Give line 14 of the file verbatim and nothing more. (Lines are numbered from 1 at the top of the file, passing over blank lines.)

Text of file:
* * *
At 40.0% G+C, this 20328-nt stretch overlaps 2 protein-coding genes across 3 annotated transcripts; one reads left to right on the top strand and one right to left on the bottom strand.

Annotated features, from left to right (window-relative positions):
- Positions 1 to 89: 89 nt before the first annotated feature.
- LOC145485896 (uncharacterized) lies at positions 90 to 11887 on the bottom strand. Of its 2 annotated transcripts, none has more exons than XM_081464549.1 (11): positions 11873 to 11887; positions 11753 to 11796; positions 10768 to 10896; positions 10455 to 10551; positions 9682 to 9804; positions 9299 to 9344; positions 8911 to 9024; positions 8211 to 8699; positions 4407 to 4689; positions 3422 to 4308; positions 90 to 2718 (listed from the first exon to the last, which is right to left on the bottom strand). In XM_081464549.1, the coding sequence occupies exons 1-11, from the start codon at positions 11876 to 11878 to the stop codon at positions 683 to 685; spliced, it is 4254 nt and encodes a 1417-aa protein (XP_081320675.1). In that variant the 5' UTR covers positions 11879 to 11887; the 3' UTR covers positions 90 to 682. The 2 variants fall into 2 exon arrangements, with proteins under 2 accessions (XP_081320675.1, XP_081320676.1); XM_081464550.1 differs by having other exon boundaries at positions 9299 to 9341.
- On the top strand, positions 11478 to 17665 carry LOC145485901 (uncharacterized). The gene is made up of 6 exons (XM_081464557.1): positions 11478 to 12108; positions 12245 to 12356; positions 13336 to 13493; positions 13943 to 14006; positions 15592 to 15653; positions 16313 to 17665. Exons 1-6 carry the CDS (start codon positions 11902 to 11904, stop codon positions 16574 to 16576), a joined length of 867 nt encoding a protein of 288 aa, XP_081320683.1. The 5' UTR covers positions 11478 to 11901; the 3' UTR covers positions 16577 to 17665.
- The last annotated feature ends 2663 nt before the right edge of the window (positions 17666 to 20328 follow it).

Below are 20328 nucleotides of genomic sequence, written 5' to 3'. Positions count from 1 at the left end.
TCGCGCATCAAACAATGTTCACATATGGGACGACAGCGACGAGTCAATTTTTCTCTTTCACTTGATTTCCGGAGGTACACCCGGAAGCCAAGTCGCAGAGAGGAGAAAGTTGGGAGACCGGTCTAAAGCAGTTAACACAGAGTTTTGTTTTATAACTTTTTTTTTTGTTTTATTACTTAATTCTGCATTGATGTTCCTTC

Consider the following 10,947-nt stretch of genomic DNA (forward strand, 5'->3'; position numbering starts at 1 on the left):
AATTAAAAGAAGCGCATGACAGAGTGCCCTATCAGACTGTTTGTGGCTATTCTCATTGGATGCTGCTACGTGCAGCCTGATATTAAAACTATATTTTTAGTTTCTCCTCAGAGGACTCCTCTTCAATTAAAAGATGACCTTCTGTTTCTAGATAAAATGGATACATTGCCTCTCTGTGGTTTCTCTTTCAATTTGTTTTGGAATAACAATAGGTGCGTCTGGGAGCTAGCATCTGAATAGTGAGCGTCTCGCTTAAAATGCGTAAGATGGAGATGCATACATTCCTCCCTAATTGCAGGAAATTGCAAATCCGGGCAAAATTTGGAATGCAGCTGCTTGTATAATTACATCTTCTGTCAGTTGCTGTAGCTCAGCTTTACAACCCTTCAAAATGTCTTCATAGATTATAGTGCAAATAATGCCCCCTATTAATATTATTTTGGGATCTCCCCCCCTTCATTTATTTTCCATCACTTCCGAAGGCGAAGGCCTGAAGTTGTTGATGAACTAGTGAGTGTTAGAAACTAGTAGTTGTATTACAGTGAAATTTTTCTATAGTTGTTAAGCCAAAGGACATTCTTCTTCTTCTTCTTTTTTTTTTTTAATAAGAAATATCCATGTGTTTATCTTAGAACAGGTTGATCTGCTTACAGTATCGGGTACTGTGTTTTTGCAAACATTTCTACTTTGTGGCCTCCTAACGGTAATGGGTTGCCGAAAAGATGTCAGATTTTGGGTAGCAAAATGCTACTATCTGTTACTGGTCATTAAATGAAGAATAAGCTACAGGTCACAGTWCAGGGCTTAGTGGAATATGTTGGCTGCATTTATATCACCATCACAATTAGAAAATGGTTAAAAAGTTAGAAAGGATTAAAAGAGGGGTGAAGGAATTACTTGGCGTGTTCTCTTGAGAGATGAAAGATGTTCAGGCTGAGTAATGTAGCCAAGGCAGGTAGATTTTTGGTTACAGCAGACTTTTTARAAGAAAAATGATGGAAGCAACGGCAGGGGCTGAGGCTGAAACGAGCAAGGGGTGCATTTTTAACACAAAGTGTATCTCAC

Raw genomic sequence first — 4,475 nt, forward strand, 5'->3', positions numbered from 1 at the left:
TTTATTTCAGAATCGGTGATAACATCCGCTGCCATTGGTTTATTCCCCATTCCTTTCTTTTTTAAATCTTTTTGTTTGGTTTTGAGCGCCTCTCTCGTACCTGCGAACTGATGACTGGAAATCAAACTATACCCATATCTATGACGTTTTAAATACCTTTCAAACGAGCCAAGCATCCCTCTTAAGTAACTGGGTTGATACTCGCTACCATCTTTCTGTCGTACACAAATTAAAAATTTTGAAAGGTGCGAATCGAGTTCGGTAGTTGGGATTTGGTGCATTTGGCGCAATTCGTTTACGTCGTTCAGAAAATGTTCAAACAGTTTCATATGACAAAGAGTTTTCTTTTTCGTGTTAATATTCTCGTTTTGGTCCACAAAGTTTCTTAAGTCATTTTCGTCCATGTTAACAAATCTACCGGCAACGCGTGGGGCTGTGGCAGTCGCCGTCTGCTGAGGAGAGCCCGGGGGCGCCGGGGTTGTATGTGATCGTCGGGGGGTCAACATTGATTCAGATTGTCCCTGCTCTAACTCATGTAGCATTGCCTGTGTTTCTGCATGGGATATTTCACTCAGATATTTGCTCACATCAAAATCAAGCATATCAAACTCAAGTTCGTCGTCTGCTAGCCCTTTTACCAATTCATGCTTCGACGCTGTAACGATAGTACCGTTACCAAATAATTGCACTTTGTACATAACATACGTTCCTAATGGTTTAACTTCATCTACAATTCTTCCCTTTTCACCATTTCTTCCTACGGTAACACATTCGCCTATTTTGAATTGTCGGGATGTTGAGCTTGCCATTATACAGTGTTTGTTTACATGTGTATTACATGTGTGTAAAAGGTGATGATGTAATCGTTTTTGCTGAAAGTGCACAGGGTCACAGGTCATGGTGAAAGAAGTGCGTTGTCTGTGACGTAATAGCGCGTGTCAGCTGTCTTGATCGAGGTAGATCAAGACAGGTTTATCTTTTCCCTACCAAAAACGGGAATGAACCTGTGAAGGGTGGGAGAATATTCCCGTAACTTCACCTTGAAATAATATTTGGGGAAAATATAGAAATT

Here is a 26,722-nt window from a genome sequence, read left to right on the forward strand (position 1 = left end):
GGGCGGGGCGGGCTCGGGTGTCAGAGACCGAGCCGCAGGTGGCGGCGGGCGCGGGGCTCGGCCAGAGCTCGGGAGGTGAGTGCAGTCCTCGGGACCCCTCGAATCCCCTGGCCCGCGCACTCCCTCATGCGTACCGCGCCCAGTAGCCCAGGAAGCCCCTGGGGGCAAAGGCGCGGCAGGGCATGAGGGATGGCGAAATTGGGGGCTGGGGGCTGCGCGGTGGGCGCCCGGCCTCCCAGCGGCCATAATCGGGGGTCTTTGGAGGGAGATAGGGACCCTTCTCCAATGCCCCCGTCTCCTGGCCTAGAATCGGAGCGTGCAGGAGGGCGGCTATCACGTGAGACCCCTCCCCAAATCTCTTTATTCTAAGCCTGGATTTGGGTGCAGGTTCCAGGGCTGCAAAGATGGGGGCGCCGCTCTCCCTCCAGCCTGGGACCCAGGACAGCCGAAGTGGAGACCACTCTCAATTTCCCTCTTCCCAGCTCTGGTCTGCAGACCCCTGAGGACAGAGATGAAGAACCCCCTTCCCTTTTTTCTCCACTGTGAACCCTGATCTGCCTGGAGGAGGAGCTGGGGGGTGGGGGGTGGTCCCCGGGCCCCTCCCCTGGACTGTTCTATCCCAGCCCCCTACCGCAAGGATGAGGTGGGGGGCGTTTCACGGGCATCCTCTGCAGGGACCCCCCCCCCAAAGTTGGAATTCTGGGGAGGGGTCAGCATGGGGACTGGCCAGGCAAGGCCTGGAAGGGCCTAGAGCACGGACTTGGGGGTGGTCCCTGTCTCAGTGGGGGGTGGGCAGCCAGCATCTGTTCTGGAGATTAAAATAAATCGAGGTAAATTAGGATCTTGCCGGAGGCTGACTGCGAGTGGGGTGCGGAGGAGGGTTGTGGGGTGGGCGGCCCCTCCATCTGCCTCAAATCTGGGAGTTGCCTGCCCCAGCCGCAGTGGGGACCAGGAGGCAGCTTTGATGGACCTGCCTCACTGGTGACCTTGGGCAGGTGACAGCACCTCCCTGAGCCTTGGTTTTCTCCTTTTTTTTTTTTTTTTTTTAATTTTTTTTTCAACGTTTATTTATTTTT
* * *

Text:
GGGCGGGGCGGGCTCGGGTGTCAGAGACCGAGCCGCAGGTGGCGGCGGGCGCGGGGCTCGGCCAGAGCTCGGGAGGTGAGTGCAGTCCTCGGGACCCCTCGAATCCCCTGGCCCGCGCACTCCCTCATGCGTACCGCGCCCAGTAGCCCAGGAAGCCCCTGGGGGCAAAGGCGCGGCAGGGCATGAGGGATGGCGAAATTGGGGGCTGGGGGCTGCGCGGTGGGCGCCCGGCCTCCCAGCGGCCATAATCGGGGGTCTTTGGAGGGAGATAGGGACCCTTCTCCAATGCCCCCGTCTCCTGGCCTAGAATCGGAGCGTGCAGGAGGGCGGCTATCACGTGAGACCCCTCCCCAAATCTCTTTATTCTAAGCCTGGATTTGGGTGCAGGTTCCAGGGCTGCAAAGATGGGGGCGCCGCTCTCCCTCCAGCCTGGGACCCAGGACAGCCGAAGTGGAGACCACTCTCAATTTCCCTCTTCCCAGCTCTGGTCTGCAGACCCCTGAGGACAGAGATGAAGAACCCCCTTCCCTTTTTTCTCCACTGTGAACCCTGATCTGCCTGGAGGAGGAGCTGGGGGGTGGGGGGTGGTCCCCGGGCCCCTCCCCTGGACTGTTCTATCCCAGCCCCCTACCGCAAGGATGAGGTGGGGGGCGTTTCACGGGCATCCTCTGCAGGGACCCCCCCCCCAAAGTTGGAATTCTGGGGAGGGGTCAGCATGGGGACTGGCCAGGCAAGGCCTGGAAGGGCCTAGAGCACGGACTTGGGGGTGGTCCCTGTCTCAGTGGGGGGTGGGCAGCCAGCATCTGTTCTGGAGATTAAAATAAATCGAGGTAAATTAGGATCTTGCCGGAGGCTGACTGCGAGTGGGGTGCGGAGGAGGGTTGTGGGGTGGGCGGCCCCTCCATCTGCCTCAAATCTGGGAGTTGCCTGCCCCAGCCGCAGTGGGGACCAGGAGGCAGCTTTGATGGACCTGCCTCACTGGTGACCTTGGGCAGGTGACAGCACCTCCCTGAGCCTTGGTTTTCTCCTTTTTTTTTTTTTTTTTTTAATTTTTTTTTCAACGTTTATTTATTTTT